East Meets West:  Comparing & Tracing Traditional Instruments from China (Middle School/High School) by Michael Eisenberg, 2015

View Lesson 1 Plan:  Timbre and Chinese Instrumental Palette

View Lesson 2 Plan:  Timbre and Instrumental Categories in China

View Lesson 3 Plan:  Timbre and Constructional Design

View Lesson 4 Plan:  Instrumental Ensembles in China

View Lesson 5 Plan:  Chinese Traditional Instruments in Contemporary Culture, East and West

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Art Making (Fifth Grade) by Angela Fremont-Appel, 2015

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The Mask Making Traditions, Functions and Global Connections Among China, Africa and India (Middle School) by Ida Owens, 2014

This project is designed to assist grade six through eight visual arts students in their understanding and appreciation for other cultures through mask making. Though this project focuses on the visual arts, it can be modified to function also as an interdisciplinary unit for social studies, language arts, music and dance. With further modification, it is quite possible that this unit can be adapted for a grade five through eight curriculum unit.

Cultural heritage influences every aspect of life. Its presence can be experienced within communities of the world through various modes of expression. In this unit, students will explore the cultural significance of expressive masks and the role they play within a social context.

This unit emphasizes the significance of masks cross culturally, and focuses on the meaning behind the mask. From the beginning of ancient tradition and time, ceremony, ritual, music, art, dance and theatre have played a vital role in the social context and in the cycle of man from birth to death. This unit encourages students to look closely at how the mask has been incorporated into this life cycle within specific regions, ethnic tribes, and nationalities of China, India and West Africa.

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Silk Painting (High School) by Gerald Kaplan, 2014

Students will be introduced to the history and production of silk in China. Students will then have the opportunity to design and create a silk painting of their own.

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Music in the Marketplace (8th Grade) by Leah Stephens, 2014

In this unit, students will examine the dynamic nature of the marketplace in China, paying particular attention to sound, rhythm, and timbre. While they delve into the sounds of the Chinese marketplace, they will also be examining commerce in their own neighborhood, comparing and contrasting effective sales techniques, quality products, and aesthetic elements. The performance task assessment asks students to choose a product and compose an original soundscape to accompany the presentation of this product. Students will then participate in a mini-marketplace in order to determine the effectiveness of their soundscape and sales plan. As students progress throughout the unit, they will gain understanding of the elements of the market in Chinese culture, the variety of needs and opinions within a small cross-section of the population, and the sense of community and solidarity that is often on display in public areas.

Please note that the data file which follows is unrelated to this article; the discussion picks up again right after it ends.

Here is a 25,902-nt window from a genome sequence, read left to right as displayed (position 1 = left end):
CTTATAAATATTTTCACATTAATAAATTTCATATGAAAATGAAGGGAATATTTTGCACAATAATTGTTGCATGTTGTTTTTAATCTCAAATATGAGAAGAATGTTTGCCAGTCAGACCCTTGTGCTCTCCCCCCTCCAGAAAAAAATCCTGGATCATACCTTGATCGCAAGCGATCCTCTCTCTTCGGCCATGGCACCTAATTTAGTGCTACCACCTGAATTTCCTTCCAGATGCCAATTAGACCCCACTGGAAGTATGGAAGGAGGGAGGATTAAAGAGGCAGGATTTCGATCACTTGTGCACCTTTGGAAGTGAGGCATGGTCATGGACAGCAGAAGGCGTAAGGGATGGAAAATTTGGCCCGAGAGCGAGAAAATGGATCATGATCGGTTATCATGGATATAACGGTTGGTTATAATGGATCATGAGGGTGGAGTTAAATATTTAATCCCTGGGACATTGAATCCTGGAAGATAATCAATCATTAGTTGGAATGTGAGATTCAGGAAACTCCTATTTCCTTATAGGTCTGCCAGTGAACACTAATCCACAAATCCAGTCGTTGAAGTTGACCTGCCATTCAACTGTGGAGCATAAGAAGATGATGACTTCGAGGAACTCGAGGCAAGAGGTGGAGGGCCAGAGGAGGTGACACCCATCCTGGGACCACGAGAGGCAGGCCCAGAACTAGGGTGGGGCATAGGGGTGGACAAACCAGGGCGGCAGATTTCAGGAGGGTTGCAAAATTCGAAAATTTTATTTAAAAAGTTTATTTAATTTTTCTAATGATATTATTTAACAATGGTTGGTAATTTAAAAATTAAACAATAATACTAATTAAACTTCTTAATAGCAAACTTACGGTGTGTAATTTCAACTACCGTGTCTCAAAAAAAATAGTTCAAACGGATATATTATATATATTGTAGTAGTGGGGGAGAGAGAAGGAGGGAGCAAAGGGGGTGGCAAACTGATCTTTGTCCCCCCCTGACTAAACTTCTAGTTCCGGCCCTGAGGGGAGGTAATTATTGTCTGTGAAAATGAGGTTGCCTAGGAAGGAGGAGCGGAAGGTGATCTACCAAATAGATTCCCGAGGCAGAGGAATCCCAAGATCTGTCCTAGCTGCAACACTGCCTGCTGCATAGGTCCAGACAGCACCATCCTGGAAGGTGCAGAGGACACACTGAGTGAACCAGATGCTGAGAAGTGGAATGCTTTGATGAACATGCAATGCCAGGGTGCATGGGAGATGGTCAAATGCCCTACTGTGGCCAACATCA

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Acrobats, Abacus, and Alphabets: Making Connections to China through Arts Integration in the Elementary Setting (Elementary School) by Lindsay Mouyal, 2014

The purpose of this project is to integrate the teaching of visual art with other classroom contents (Science, Math, Reading, Writing, History, and Character Education) in the study of China.  This curriculum project consists of three arts integration lesson plans spanning six grades. 

The first lesson plan, Global Citizenship: Air-Color-Dance-Think, incorporates environmental concerns with the creation of an art installation and developing a performance art activity.  This will manifest through the research of current air quality levels in China and at home, a collaborative art installation project incorporating the symbolic colors represented in the air quality index chart, a movement activity connecting air quality levels to emotions and quality of life and a follow up activity inspiring students to problem solve ways to address this growing global concern.  The teacher will emphasize China’s rich history of performance (acrobats, opera, Chinese New Year parades, etc.) as inspiration for the movement activity.  This lesson is suggested for grades Kindergarten and 1st grade (Science & Social Studies collaboration)

The second lesson plan, Abacus Art: A Story of Art, Math, and Trade along the Silk Road, allows students to draw relevant connections between visual art, mathematics, and the history of China.  During this lesson, students will investigate the history of the abacus and look for it in famous Chinese paintings (such as Along the River During the Qingming Festival).  Students will then create a small abacus to use in their own personal math practices.  This lesson is suggested for grades 2nd – 3rd (Math collaboration)

The third, and final, lesson, Visual Correspondence: Calligraphy as Art and Writing, focuses on the ancient Chinese art form of calligraphy.  During this lesson, students will study and interpret visual representations of various languages; or mainly Chinese and English. Students will examine the evolution of the Chinese character from the pictograph to the present styles; as well as the influence of calligraphy and linguistics in the works of contemporary artists (such as Xu Bing).  Students will incorporate knowledge learned into an art and pen-pal writing activity.  This lesson is suggested for grades 4th – 5th (Grammar & Writing collaboration).